A few thoughts, more topical than theoretical. Certain of Trump’s picks for positions (e.g., Sec. of Labor, Sec. of Energy, head of EPA transition team, Sec. of HHS, Sec. of HUD; I’m going to leave aside the foreign-policy appointments) suggest that a Trump admin will head into very harmful reactionary territory. Whatever the Obama admin’s shortcomings, and it certainly had them, this seems to represent, in conjunction w Repub control of all branches, a swing to policies that will end up hurting some of the very people who voted for Trump (as well as others, of course). So the immediate political task is to build resistance to many of these coming attempted policy changes.

    Though it needn’t entail nostalgia for an idealized past that never existed, resistance is much more of a negative or reactive stance than a forward-looking one. W/r/t the latter, I must confess to not having much of a concrete idea of what socialism, at the least in the U.S., would look like, despite having been v. sporadically interested in the question, in a highly amateurish way, and despite having joined DSOC (one of the DSA predecessor organizations) as a high-school student in circa 1974. My political self-identification I guess has blurred a bit, for lack of a better phrase, over the years, not that I was ever all that comfortable with Marxist vocabulary and categories to begin with.

    When I see wealthy businessman (some of whom apparently share an admiration for Ayn Rand) populating the Trump cabinet (a Sec of Labor-designate opposed to overtime pay extension and minimum wage rise, the head of ExxonMobil as Sec of State-designate, an Atty Gen-designate whose attitudes are basically straight out of the Jim Crow era, etc.), it seems to me the U.S. is about as far now from anything resembling socialism as it has been in a v. long time. I accept Maher’s point that this is not a corporate coup or a capitalist coup since that happened in the late 1890s (or whenever), but it does seem to represent, arguably, a ripping away of any pretense that there is some separation, however porous, between the corporate class(es) and the state apparatus.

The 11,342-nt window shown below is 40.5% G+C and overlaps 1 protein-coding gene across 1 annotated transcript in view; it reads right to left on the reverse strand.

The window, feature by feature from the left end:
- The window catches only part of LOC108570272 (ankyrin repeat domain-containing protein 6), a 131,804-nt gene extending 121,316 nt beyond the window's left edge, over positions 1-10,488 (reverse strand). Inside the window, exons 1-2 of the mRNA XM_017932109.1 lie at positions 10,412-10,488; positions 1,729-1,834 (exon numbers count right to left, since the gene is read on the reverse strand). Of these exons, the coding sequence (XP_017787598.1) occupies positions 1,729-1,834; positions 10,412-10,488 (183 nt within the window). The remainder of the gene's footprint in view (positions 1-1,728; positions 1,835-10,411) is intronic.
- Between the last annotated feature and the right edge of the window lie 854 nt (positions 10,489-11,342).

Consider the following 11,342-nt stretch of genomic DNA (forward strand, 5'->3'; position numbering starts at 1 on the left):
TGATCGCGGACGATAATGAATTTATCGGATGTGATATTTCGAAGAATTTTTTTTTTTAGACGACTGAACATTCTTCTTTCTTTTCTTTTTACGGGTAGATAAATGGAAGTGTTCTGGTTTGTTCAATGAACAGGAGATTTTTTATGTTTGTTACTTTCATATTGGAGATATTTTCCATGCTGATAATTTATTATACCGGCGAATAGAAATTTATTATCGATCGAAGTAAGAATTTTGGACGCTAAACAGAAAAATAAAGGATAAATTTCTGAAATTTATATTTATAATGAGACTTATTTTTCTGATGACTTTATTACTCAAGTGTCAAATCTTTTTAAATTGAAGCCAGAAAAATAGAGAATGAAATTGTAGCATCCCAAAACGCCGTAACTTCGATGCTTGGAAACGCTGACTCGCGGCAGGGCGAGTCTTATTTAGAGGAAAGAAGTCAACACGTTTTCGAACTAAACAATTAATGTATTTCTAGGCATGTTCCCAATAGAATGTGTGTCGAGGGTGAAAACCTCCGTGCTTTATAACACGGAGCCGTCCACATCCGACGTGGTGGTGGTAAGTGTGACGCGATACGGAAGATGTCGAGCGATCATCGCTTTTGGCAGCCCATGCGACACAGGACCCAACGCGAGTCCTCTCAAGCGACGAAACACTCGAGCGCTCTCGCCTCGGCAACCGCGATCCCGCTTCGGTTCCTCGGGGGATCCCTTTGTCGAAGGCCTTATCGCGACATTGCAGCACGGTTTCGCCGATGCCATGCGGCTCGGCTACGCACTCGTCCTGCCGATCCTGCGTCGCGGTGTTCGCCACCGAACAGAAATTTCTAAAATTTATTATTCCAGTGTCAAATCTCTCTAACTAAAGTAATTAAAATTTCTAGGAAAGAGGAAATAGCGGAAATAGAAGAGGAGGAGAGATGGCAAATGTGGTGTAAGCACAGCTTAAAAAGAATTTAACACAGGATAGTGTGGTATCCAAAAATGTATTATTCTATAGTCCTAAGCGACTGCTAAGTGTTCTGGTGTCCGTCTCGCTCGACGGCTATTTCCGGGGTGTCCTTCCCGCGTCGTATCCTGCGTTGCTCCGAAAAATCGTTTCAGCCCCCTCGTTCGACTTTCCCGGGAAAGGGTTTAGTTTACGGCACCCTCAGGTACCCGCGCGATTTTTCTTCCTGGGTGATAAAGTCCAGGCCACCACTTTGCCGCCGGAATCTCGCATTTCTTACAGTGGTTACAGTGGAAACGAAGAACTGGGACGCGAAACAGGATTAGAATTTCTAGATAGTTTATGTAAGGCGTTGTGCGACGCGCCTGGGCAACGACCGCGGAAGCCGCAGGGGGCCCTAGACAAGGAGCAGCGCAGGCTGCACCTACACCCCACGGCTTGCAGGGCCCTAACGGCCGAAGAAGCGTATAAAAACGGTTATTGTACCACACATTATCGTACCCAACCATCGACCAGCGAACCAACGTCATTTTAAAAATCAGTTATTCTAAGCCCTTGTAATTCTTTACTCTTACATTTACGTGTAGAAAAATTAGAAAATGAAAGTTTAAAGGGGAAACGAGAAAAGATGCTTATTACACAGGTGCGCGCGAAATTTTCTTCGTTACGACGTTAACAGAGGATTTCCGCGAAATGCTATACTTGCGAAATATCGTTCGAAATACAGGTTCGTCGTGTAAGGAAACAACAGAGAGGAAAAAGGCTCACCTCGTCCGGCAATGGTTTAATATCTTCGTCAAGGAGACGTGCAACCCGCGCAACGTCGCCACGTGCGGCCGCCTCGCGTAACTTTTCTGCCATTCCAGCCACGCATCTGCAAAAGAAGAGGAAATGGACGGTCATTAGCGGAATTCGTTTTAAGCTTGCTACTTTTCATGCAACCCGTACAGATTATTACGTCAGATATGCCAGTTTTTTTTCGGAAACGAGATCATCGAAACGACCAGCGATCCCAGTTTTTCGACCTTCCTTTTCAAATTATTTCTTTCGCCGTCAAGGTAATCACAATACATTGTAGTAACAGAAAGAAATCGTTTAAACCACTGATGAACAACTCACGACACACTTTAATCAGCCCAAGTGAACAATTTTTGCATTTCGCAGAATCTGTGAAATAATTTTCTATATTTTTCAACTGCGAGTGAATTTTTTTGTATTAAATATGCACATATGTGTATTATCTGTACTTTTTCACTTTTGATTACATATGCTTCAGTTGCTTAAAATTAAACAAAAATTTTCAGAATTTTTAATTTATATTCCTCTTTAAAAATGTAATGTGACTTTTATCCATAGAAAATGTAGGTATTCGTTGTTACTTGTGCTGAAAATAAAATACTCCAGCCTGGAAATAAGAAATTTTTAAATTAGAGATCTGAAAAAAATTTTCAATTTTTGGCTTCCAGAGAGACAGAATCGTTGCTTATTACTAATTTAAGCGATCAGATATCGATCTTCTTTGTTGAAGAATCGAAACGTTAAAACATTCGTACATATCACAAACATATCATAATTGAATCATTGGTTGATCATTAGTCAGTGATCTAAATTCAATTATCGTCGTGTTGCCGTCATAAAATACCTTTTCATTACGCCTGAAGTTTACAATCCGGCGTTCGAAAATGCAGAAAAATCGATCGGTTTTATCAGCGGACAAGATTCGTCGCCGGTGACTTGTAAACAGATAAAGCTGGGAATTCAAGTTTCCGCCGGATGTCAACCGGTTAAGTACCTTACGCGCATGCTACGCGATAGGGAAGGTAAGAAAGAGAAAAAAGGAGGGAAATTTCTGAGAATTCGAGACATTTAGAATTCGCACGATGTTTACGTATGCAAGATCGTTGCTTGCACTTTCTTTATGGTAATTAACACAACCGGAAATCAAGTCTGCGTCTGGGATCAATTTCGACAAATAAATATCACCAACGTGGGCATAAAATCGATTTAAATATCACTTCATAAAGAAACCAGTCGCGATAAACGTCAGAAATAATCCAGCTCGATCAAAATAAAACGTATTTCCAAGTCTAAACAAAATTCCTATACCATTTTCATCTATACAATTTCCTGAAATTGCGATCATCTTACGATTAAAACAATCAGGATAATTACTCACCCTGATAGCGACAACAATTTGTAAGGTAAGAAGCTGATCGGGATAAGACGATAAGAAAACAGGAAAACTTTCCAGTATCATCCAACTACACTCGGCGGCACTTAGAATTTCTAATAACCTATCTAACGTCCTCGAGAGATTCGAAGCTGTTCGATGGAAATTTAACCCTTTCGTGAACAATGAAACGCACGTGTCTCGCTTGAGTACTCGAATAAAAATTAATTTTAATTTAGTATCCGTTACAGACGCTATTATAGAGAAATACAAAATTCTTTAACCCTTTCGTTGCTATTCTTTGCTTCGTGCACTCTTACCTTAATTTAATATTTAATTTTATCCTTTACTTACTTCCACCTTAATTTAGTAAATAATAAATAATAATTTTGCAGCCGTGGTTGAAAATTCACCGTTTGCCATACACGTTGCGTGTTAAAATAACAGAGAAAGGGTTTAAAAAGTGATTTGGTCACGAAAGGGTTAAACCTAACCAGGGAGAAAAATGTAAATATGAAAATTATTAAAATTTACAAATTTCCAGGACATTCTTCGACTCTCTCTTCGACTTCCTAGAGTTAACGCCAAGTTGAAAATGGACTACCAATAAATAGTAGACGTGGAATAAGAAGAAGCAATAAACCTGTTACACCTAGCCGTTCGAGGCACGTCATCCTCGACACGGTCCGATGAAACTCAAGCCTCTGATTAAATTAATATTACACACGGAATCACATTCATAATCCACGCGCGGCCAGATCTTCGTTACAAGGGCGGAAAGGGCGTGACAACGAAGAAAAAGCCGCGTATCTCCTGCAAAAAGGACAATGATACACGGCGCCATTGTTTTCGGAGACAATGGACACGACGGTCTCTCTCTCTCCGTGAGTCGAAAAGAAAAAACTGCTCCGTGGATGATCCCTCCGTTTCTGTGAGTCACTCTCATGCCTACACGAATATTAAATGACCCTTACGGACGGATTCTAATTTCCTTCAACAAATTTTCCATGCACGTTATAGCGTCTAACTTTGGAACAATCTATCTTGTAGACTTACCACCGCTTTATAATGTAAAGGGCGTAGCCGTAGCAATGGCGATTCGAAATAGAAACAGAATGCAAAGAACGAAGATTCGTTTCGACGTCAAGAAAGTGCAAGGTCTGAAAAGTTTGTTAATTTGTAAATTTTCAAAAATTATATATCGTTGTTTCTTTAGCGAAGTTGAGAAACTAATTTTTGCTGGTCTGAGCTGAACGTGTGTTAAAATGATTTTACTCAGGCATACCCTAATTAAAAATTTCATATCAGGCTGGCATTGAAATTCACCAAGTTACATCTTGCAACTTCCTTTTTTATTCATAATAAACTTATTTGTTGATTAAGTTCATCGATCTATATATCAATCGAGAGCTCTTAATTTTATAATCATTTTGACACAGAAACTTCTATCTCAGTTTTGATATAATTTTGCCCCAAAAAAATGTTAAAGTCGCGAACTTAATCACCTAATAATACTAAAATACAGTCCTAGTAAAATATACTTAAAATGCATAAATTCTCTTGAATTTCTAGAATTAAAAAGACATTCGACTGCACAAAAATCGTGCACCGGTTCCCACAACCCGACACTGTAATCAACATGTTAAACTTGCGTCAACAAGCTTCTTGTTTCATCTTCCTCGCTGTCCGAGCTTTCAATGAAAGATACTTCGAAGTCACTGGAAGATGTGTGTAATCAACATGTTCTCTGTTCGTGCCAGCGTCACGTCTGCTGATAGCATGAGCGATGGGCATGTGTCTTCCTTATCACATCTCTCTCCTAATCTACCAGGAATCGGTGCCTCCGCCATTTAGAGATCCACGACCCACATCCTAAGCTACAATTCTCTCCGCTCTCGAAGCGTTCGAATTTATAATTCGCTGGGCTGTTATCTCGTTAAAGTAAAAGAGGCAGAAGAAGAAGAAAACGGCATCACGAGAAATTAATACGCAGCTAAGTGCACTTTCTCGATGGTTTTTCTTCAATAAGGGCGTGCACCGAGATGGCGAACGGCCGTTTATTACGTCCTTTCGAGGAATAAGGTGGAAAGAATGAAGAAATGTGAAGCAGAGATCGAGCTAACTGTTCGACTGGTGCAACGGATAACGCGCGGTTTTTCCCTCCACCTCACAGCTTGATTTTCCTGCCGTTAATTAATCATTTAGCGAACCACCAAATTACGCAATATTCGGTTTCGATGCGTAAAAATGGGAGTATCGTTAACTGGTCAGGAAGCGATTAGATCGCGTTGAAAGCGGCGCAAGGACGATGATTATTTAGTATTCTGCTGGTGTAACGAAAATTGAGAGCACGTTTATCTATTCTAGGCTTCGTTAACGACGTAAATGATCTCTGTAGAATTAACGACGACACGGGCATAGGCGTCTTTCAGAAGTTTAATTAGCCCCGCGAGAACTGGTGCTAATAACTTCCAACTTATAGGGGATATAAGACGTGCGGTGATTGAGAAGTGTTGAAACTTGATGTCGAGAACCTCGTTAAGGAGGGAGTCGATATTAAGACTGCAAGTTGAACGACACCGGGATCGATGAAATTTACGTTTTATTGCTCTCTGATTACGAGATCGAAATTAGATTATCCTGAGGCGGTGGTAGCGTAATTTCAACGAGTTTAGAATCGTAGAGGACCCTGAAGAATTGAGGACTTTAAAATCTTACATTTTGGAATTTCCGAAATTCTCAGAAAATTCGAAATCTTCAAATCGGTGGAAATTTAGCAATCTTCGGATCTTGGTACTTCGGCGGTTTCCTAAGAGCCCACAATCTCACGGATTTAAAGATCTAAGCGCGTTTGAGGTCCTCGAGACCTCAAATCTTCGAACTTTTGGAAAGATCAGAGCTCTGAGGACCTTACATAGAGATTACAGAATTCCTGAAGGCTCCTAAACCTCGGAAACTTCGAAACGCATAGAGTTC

As for the possibility of “intra-class struggle among the fractions of the ruling class” giving “an opening for socialist organizing,” I don’t know. I’m conscious that there are a v. large number of people who are both smarter and more politically active/activist than I am, and I hope they come up with something; I’ll stop on that unsatisfactory note.

    • Louis, thanks for these stimulating notes and reflections. I admit that I share your reservations about the readiness of any formation in the US to build socialism, now.